The work of a biotechnology company like Biogen Idec--a Cambridge, Massachusetts-based company that specializes in medicines for people with neurodegenerative diseases, hematologic conditions and autoimmune disorders--is hard to explain. At the very least, it's hard to explain with words. Perhaps that's why the company commissioned an artistic collaboration between design firm Hypersonic and technological sculptors Plebian Design to capture the essence of how to make a scientific breakthrough.
The sculpture they created is called "Breaking Wave," which is a massive piece featuring 804 metallic balls, suspended from a motorized mechanism that puts them in motion in a wave-like formation. When the wave reaches its crest, and then breaks, the balls hover in a cloudlike mess--and from most perspectives in the room, it's pure chaos. From two hidden spots in the room, though, the patterns become clear: a labyrinth within the circle, or a spiral pattern (inspired by the Fibonacci sequence, naturally).
"We had discussions with Biogen and other biotech firms about how the science of what they do happens, and what their exploration process is--and a lot of it comes down to the way they synthesize drugs is by trying these different parts of drugs on different protein sequences and different genetic markers, and seeing what kind of data comes back so they can take these puzzle pieces and put them together in the right way to synthesize a full drug," explains Hypersonic founder Bill Washabaugh. "So what that really says is that these people are looking at these vast amounts of data, and they really have to find the right point of view to create what they want. That's how we came up with the concept."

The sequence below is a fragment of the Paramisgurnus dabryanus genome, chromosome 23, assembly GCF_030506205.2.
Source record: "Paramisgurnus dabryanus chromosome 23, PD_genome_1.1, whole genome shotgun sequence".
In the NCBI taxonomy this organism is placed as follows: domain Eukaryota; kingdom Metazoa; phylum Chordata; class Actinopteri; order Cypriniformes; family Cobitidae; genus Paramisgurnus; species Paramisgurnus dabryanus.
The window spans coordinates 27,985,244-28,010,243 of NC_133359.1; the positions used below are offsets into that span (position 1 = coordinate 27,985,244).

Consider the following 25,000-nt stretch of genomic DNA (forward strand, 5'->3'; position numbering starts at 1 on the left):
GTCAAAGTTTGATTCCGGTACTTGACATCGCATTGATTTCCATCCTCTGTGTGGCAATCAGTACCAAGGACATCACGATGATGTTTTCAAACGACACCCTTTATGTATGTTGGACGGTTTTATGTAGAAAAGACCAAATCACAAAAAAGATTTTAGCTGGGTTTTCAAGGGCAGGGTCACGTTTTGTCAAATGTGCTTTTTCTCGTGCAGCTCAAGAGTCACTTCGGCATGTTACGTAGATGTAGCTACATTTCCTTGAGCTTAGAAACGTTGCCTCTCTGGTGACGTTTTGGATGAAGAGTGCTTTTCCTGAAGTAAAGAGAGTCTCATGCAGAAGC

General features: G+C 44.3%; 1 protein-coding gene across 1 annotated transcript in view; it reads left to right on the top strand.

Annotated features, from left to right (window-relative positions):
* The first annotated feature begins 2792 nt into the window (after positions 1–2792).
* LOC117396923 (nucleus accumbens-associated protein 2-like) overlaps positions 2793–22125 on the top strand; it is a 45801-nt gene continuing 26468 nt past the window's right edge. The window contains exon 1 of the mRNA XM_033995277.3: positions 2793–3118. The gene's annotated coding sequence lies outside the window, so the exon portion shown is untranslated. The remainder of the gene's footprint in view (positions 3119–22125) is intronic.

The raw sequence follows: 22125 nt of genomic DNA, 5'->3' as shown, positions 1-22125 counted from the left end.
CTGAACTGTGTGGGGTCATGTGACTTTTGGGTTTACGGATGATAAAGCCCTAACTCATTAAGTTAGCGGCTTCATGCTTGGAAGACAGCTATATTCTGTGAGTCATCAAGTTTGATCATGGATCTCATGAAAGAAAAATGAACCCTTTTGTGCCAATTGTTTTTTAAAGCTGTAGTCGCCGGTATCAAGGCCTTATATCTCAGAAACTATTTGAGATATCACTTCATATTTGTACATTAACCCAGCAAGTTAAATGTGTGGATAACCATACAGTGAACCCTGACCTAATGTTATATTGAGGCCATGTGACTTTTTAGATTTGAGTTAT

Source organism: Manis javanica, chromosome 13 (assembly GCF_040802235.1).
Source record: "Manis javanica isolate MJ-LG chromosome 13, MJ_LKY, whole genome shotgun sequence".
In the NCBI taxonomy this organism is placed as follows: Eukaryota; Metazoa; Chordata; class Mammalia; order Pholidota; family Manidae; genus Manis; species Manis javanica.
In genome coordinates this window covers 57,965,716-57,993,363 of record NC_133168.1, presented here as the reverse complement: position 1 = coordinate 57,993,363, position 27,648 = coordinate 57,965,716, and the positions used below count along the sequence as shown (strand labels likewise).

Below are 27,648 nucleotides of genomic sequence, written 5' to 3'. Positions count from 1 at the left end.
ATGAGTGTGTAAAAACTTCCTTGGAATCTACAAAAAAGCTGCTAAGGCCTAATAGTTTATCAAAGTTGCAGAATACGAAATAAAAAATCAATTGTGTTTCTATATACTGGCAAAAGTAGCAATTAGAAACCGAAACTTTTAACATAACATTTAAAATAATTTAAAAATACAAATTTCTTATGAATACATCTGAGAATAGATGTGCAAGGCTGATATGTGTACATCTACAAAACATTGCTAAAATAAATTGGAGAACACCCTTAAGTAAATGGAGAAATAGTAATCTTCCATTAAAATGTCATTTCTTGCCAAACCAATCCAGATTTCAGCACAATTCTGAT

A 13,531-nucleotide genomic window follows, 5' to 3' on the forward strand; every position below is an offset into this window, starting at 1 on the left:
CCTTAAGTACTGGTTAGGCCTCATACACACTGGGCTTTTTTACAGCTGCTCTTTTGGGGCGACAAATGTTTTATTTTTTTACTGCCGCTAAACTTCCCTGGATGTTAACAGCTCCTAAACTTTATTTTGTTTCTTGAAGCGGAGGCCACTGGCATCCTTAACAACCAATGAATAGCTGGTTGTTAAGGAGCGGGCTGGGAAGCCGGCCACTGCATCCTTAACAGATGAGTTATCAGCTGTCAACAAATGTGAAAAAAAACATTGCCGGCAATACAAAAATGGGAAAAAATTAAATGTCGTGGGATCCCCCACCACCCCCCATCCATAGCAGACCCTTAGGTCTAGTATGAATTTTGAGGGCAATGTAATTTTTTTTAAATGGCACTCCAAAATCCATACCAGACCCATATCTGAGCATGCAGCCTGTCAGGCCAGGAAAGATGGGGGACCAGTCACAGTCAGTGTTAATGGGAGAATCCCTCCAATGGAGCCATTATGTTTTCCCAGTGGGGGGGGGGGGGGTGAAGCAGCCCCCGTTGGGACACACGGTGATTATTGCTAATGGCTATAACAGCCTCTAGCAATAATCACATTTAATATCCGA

The collaborations at the heart of "Breaking Wave" were multifold--Hypersonic and Plebian Designs were brought in by David Small and Small Design Firm out of New York, which had been contracted by Biogen Idec to design the lobby experience in the company's Cambridge headquarters. And Washabaugh says that as the conversation between Small and Biogen grew, they found that they needed to convey something important through art. "That's when David Small's team called Jeff [Lieberman, of Plebian Designs] and I and said, 'Hey, we're looking for an art piece, can you guys pitch a few ideas?'" Washabaugh recalls. "They really latched onto this concept of how perspective changes everything, and how your point of view can help define the right pattern."
Visitors in the Cambridge area can see that concept in person at Biogen Idec's headquarters--either inside the lobby, or from the street (it's not clear if you can catch the right angle from the street--but if you go inside, the guards can tip you off as to where to stand). Otherwise, check out the video to see exactly how the sculpture needs to be seen in order to capture the hidden perspectives.
[Images courtesy of Hypersonic]